Supporting the England Tree Strategy


Image: Architects CAN!

TreeTalk have contributed a response to DEFRA’s England Tree Strategy consultation, working with the Architects Can! (ACAN, Architects Climate Action Network) and the Construction Declares Steering Group.

1. The construction industry needs productive and diverse working woodlands

There is huge potential for the UK to grow a thriving domestic timber industry, to incentivise land-owners and investors to grow and nurture trees. Timber construction sequesters carbon and is one of the many strategies architects are seeking to reduce the embodied carbon associated with their building designs.

2. We need to increase tree canopy cover in our towns and cities

We know that trees in urban areas are hugely important to those living in cities and towns for health and wellbeing. Trees also offer a multitude of environmental benefits to communities - giving shade in summer (and losing their leaves in winter allows for solar gain), acting as drainage, reducing air pollution, supporting biodiversity and reducing the urban heat island effect. Often trees in cities and towns are seen to be in conflict with maximising space utilisation in new development, and not given sufficient protections in proportion to the value they offer.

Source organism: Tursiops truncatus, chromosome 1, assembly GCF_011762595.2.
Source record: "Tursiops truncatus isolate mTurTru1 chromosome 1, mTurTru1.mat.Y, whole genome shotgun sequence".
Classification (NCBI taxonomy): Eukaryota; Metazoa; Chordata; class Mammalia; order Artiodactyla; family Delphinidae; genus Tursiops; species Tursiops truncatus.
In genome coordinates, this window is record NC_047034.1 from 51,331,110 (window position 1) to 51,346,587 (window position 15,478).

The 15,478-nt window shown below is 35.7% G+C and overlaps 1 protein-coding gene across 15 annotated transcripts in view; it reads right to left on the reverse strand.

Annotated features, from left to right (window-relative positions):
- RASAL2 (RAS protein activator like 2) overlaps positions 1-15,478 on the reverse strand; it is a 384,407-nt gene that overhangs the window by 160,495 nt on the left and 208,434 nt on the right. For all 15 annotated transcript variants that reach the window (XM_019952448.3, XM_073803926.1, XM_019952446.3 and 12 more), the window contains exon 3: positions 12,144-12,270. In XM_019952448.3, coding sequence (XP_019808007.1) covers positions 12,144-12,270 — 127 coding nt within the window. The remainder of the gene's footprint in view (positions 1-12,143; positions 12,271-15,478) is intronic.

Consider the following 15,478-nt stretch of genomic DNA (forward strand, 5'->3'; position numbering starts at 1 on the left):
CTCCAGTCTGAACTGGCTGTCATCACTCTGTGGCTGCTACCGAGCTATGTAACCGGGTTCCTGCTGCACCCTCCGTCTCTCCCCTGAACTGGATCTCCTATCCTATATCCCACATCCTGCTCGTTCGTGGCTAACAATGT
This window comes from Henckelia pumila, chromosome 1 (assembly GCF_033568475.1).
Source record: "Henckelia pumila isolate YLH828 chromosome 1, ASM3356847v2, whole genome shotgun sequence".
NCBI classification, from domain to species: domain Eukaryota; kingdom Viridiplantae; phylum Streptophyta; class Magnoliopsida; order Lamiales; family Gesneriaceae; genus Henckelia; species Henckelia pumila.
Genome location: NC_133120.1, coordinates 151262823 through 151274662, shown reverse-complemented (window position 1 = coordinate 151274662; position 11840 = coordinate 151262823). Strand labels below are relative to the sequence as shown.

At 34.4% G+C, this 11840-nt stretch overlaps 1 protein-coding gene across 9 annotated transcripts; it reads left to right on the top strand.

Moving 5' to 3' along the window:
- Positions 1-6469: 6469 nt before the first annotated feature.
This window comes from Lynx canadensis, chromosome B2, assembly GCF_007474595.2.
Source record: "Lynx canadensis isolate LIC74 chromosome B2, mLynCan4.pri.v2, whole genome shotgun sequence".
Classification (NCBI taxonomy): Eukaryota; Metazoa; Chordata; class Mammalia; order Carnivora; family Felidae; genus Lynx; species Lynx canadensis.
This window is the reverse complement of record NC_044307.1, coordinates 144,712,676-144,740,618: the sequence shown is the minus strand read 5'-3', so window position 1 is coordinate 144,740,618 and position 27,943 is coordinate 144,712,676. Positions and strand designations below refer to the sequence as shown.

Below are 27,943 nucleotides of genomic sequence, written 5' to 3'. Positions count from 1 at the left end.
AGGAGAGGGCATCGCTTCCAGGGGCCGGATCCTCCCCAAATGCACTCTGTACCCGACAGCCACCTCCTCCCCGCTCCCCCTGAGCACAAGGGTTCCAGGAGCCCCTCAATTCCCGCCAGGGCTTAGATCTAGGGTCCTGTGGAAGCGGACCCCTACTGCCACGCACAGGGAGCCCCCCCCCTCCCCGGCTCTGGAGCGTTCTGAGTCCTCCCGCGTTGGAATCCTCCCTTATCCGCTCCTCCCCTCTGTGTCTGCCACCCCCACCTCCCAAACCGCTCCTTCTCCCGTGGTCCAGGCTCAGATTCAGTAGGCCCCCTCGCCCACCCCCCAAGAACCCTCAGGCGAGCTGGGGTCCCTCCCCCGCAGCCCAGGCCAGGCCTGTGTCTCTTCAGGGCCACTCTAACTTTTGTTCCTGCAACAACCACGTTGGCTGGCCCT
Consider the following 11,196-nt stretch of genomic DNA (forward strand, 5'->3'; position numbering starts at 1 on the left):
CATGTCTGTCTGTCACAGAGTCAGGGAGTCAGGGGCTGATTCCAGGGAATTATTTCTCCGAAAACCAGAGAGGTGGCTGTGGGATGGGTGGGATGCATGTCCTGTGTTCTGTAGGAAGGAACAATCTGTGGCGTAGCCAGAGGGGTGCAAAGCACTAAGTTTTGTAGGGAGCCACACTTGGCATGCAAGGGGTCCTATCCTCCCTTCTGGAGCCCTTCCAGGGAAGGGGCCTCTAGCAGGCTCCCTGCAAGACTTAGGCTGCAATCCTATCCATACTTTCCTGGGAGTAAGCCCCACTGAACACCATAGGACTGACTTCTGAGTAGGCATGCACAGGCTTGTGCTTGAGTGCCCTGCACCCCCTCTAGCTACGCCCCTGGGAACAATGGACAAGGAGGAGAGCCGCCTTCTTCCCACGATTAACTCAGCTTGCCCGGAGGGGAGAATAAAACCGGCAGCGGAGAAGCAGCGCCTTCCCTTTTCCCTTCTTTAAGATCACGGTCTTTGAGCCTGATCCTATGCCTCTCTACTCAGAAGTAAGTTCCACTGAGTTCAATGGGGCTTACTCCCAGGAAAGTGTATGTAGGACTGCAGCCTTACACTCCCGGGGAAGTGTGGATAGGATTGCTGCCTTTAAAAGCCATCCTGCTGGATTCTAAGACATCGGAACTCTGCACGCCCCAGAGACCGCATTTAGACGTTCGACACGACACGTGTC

3. Centrally run mapping and TPO Register

We propose a new central body responsible for all these aspects (data management, TPOs) - as an equivalent to Heritage England for trees. Data mapping of trees has already started to be undertaken on a piecemeal basis in Britain, and the benefits of this can be seen through the public’s engagement with platforms such as TreeTalk. We see a need for a centrally run and maintained mapping of all British trees, by the same body responsible for TPO register maintenance

4. Raise public awareness

We believe it is critical to raise public awareness of the importance of increasing british forests and woodlands, and of urban tree canopy cover. Access to nature should be a universal right, and tree planting should be targeted to make our society more equitable and share the benefits living in proximity to green space can bring to our communities. Communities who stand to benefit the most from new tree planting should be targeted as priority.

Read the full blog here:

The consultation (closes 11 September 2020) can be accessed here: